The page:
Discussion: Roles and Relationships
As this literature review demonstrates, WPAs solicit student participation within all major categories of their intellectual work. These contributions seem to be, in fact, ubiquitous, which likely explains the lack of focused examination this topic has received. It seems taken for granted that students' participation in writing courses extends into programmatic matters—and that students are considered de facto members of the writing program community. Students help WPAs develop programs that serve their needs; they help evaluate and improve pedagogical strategies; they help demonstrate programs' principles in action. In these ways, they are positioned as (more or less) active participants in writing program administration.
The preceding pages have emphasized the particular kinds of work WPAs ask students to do. Taken together, that list is impressive:
- Students provide feedback on new initiatives.
- Students evaluate curricular design.
- Students could participate in program governance.
- Students assess program effectiveness.
- Students assess evaluation methods.
- Students respond to assessment results.
- Students reflect on their relationship with writing.
- Students evaluate instructors' performances.
- Students share views on pedagogical strategies.
- Students evaluate their own performance.
- Students collaborate on course improvements.
- Students coauthor program materials.
- Students contribute to program materials.
- Students present their work at campus/community events.
- Students represent student writers to local communities.
- Students represent writing programs to local communities.
This list and the preceding pages highlight students' active contributions to WPA work. Clearly, writing programs are asking a good deal of their student stakeholders, and those contributions should be acknowledged, valued, and carefully examined. At the same time, by focusing on discrete tasks, such a list might obscure their broader implications for students and writing programs.
As Critel explains, student participation does not merely achieve clearly articulated functions. Like writing instructors, writing programs "communicate to students something about what it means to perform the role of student" beyond the classroom (5). When WPAs invite students to engage in program-level conversations, they communicate something about what it means to perform not only as a student but also as a member of that larger learning community. Those messages, though subtle, influence how students see themselves in relation to their peers, their institutions, and even their local contexts. For that reason, student participation in WPA work, as well as the community commonplace on which it rests, demands the same kind of rigorous examination Critel applied to participation in the writing classroom.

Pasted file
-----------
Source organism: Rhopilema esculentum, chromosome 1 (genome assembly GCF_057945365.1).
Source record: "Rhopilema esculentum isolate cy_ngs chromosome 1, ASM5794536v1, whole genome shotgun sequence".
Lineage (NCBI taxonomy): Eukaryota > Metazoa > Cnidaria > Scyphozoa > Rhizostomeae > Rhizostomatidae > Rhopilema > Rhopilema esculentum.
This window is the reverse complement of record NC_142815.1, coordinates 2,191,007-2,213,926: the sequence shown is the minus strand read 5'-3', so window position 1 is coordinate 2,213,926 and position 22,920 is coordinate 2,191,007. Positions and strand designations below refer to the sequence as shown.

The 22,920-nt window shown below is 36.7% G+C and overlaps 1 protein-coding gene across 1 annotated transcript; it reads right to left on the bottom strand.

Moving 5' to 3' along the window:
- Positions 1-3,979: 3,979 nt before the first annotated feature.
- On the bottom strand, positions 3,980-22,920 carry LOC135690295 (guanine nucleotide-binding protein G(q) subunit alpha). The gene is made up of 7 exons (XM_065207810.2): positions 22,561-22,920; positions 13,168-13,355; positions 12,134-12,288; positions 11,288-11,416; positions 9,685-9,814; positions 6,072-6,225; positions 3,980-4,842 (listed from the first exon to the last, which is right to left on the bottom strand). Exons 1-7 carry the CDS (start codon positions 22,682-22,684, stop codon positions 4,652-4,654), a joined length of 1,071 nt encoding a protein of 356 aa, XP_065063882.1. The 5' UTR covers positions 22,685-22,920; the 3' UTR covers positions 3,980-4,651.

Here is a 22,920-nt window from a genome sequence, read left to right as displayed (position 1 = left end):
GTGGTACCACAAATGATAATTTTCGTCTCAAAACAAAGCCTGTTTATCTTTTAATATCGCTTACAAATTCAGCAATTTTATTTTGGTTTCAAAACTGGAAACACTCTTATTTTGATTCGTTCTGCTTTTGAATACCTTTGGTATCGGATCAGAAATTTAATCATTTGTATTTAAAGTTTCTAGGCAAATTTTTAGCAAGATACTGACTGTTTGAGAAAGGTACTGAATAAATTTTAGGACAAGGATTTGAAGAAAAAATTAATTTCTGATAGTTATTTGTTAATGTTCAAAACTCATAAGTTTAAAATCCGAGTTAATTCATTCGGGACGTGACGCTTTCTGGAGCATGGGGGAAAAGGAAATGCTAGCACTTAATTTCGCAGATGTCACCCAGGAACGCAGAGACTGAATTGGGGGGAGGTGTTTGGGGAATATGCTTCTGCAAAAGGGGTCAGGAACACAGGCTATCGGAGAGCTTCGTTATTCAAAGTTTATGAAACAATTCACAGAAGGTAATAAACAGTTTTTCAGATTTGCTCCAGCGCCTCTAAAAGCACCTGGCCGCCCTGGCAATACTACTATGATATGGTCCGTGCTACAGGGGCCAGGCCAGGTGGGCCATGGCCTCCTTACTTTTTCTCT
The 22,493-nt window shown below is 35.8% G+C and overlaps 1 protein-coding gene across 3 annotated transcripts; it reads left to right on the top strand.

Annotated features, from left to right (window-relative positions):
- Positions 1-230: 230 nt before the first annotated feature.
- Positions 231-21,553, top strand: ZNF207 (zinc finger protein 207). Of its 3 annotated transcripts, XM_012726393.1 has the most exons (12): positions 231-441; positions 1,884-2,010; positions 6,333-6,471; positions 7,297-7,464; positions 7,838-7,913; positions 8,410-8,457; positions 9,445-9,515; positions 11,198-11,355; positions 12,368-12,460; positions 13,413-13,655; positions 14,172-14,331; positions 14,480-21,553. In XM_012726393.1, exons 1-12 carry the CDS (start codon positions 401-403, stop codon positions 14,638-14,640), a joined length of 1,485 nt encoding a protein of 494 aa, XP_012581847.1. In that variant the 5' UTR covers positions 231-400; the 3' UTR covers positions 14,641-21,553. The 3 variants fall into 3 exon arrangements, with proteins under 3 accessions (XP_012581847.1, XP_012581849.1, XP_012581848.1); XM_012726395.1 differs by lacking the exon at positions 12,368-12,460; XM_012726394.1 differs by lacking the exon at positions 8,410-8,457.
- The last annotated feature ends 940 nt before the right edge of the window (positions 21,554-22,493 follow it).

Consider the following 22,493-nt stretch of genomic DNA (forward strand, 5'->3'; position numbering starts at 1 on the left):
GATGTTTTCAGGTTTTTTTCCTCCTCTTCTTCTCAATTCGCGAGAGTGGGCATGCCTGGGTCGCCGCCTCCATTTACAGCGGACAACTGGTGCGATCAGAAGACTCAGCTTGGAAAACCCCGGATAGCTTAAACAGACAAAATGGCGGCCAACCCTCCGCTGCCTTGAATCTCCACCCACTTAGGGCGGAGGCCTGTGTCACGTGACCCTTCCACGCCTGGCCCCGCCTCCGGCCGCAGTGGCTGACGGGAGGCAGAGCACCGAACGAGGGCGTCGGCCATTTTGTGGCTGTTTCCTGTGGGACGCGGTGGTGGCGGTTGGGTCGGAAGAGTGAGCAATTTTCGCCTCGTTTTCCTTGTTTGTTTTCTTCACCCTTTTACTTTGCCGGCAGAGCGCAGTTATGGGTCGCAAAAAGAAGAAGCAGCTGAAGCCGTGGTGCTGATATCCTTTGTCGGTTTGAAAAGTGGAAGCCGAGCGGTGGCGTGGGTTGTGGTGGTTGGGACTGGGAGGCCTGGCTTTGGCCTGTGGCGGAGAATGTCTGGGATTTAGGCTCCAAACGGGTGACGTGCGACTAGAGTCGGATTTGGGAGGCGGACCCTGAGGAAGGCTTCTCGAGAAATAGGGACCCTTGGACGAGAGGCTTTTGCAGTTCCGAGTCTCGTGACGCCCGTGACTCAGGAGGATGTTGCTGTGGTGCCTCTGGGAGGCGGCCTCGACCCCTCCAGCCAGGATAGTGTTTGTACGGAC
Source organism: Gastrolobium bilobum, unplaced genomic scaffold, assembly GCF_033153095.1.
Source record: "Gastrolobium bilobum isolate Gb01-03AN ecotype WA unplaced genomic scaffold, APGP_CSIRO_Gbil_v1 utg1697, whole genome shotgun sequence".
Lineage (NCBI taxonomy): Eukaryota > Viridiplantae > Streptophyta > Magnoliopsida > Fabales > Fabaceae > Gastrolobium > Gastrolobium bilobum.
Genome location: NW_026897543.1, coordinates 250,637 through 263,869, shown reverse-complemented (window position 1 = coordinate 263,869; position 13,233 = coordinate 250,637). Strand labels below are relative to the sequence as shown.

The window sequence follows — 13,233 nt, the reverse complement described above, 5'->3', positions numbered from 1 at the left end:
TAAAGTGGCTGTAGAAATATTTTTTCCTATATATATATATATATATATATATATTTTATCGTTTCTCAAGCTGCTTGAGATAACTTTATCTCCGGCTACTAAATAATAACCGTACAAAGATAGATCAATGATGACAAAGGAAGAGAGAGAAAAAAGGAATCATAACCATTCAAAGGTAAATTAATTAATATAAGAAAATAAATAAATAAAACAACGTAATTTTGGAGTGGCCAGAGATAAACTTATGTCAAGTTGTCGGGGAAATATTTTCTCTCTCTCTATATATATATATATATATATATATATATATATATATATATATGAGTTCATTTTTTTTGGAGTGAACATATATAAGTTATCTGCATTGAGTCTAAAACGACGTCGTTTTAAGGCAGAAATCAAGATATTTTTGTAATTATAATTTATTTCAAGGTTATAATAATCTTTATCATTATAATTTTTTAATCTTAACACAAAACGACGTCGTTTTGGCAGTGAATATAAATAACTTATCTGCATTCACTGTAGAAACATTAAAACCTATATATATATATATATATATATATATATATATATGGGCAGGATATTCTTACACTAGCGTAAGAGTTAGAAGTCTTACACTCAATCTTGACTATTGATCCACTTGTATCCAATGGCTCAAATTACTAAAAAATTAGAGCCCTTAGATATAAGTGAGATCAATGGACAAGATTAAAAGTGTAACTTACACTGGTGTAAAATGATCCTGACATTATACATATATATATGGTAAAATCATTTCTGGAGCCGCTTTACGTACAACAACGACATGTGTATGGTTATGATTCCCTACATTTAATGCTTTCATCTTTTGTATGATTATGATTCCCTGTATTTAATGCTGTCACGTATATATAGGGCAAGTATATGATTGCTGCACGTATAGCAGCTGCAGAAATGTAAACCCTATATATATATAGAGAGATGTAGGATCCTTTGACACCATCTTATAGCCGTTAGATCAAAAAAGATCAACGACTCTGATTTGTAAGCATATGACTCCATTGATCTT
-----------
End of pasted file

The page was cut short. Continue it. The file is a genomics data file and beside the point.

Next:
Here, therefore, I shift focus from verbs to nouns—that is, I consider how those actions may affect students by establishing certain roles within and relationships to writing programs. For the sake of classification, the roles students may play can be helpfully labeled as those of critic, reviewer, representative, consultant, ambassador, and associate; I have further organized these roles within three primary relationships they seem to establish between students and writing programs: involvement, membership, and partnership.
In reality, of course, neat delineations are impossible. Categories of programmatic participation tend to overlap. They also shift over time and situation. The roles WPAs ask students play will vary according to particular exigencies, as will the resulting dynamics among students, faculty, and administration. Nevertheless, the following organizational model provides a useful point from which to examine these issues:
This schema categorizes students' roles within and corresponding relationships to writing programs as a pyramid, with (in ascending order) students' performance as critics and reviewers constituting involvement; performance as representatives and consultants constituting membership; and performance as ambassadors and associates constituting partnership.
The shape of this visualization is not meant to convey a hierarchy of value but rather to reflect the frequency of these roles within the scholarship surveyed here. Involvement in program administration is fundamental, if only through course enrollment and evaluation. At the same time, as the following discussion makes clear, I do not mean to suggest that the role of critic is the best position for students, simply the most common.
Likewise, the narrowing of the pyramid indicates the decreasing frequency of students' participation at the levels of membership and partnership. The "pinnacle," therefore, suggests the rarity and perhaps improbability of true collaborative partnerships between students and WPAs; it is not meant to position such a relationship as the ideal. Indeed, it is possible that this point is where benefits extend to only a very few, if any, students and WPAs—and where the risks may outweigh the rewards.
All these (and more) qualifications notwithstanding, on the pages that follow I attempt to systematically identify and briefly consider the benefits and challenges that attend possibilities for student participation in writing program administration. This schema offers WPAs one way to approach these options critically. It provides a heuristic through which writing programs may analyze their current practices, identify desired outcomes, and develop context-specific strategies for productive student engagement.